(Case: Shivagopal v. State of UP & Ors., SA 40/2017, decided on 08.05.2019)

10. Forcible Sex Amounts To Cruelty On Wife

Justice Shashi Kant Gupta and Justice Pradeep Kumar Srivastava upheld a district court order allowing the divorce plea filed by a wife while holding that forcible sex, unnatural or natural, is an illegal intrusion in the privacy of the wife and amounts to cruelty against her.

(Case: Sanjeev Gupta v. Ritu Gupta, FA No. 296/2018, decided on 24.05.2019)

11. Dismissed Petition Challenging Azam Khan's Election From Rampur

The Lucknow bench of the high court dismissed a writ petition of BJP leader Jayaprada challenging the election of Azam Khan from the Rampur parliamentary constituency in the 2019 Lok Sabha election, on the grounds of lack of territorial jurisdiction.

Justice Rajan Roy and Justice N K Jauhari said Rampur falls under the jurisdiction of the Allahabad High Court and hence, a petition in the Lucknow bench is not maintainable. They also said that the writ petition itself is not maintainable and only an election petition can be moved in such circumstances.

(Read Summary Here)

12. Upheld Vires Of UP Self Financed Independent Schools (Fee Regulation) Act Applicable To Minority Institutions

The high court upheld the constitutional validity of Uttar Pradesh Self Financed Independent Schools (Fee Regulation) Act, 2018 which provides for regulation of fees in self financed independent schools in the State. its validity had been challenged on the ground that as per article 30(1) of the Constitution of India no interference in administration of minority institutions can be made by the State authorities statutorily or otherwise.

Referring to TMA Pai case, the bench comprising of the Chief Justice Govind Mathur and Justice observed that laws made by the State to regulate the administration of educational institutions and grant of aid will apply to minority educational institutions also. But if any such regulations interfere with the overall administrative control of the management over the staff or abridges/duties, in any other manner, the right to establish and administer educational institutions, such regulations, to that extent, will be inapplicable to minority institutions, the court noted.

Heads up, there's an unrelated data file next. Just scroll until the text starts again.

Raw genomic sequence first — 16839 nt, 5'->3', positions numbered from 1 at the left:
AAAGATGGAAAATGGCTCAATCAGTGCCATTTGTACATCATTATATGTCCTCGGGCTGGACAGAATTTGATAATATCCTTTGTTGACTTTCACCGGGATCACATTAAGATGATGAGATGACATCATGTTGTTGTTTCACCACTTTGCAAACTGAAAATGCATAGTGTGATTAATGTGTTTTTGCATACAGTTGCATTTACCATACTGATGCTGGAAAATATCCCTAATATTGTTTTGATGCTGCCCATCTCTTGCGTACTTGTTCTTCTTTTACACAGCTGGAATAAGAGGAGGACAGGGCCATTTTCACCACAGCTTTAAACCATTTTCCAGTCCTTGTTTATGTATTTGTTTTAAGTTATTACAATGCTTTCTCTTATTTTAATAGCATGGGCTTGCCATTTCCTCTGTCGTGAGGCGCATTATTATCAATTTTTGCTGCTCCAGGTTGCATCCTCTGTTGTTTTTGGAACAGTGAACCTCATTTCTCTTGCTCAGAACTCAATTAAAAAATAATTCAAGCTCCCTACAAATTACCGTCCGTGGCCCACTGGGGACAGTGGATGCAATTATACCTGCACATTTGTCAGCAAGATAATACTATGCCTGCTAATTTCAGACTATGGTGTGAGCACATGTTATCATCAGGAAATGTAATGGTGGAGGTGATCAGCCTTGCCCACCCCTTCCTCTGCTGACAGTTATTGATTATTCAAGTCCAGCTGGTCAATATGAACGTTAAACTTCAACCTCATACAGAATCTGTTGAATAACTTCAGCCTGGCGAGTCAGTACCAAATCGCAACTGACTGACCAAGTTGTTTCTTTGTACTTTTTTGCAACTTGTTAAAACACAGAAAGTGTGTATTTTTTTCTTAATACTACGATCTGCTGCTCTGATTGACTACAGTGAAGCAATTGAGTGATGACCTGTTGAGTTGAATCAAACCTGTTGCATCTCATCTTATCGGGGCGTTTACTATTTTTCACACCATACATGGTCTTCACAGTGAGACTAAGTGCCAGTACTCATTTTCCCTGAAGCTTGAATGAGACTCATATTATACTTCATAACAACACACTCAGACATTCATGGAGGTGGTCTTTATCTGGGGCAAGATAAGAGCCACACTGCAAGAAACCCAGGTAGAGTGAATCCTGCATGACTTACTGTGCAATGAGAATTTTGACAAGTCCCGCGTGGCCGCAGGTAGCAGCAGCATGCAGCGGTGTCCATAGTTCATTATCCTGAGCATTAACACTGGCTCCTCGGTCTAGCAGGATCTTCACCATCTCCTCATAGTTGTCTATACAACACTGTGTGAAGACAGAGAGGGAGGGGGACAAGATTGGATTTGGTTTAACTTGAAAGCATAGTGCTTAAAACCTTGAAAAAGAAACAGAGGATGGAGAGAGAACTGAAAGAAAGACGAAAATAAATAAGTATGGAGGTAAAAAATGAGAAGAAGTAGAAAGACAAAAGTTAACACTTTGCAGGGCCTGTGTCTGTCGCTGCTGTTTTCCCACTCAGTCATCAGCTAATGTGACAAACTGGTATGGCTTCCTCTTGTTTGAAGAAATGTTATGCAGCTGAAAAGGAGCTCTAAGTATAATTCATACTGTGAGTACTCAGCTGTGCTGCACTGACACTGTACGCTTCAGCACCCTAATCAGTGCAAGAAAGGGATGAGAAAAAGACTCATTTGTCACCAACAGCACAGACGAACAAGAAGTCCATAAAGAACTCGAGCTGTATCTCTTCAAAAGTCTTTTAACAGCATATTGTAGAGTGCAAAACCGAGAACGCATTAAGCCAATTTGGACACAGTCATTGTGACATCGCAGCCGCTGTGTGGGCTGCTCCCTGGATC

The bench added that the Act was a statutory effort to stop commercialization of education and exploitation of the students joining educational institutions including minority institutions.

(Case: Diocese of Varanasi Education Society & Ors. v. State of UP & Ors., WC 709/2019, decided on 02.07.2019)

13. Court Explained Ingredients For Applying Exception IV To Section 300 IPC In A Murder Trial

The division bench of Justices Pankaj Naqvi and Umesh Kumar converted the conviction for murder under Section 302 IPC to culpable homicide not amounting to murder by applying Exception IV to Section 300 IPC.

To attract Exception (IV) to Sec 300 IPC the following 4 essential ingredients are must, i.e. the overt act must be:-

  1. without premeditation;
  2. in a sudden fight;
  3. in the heat of passion upon a sudden quarrel and
  4. the offender not having taken any undue advantage or acted in a cruel or unusual manner.

(Case: Vijay Kumar Gupta & Anr. v. State of UP, CA No. 3150/2004, decided on 05.07.2019)

14. Appointment Of Commissioner Not Permissible Where Parties Have Closed Evidence

The high court dismissed a writ petition holding that once evidence was closed and the court proceedings entered the stage of arguments, any application filed for appointment of a commissioner would amount to permitting the party to fill up lacunae in its evidence.

Justice Dr. Yogendra Kumar Srivastava reiterated that the object of the provision for issuance of commission cannot be to assist a party to collect evidence or to initiate a roving enquiry.

(Case: Sanjay alias Mathura v. Onkar Arora, WA No. 10463/2019, decided on 15.07.2019)

15. Engineering Degree Holders Are Ineligible For The Post Of Junior Engineer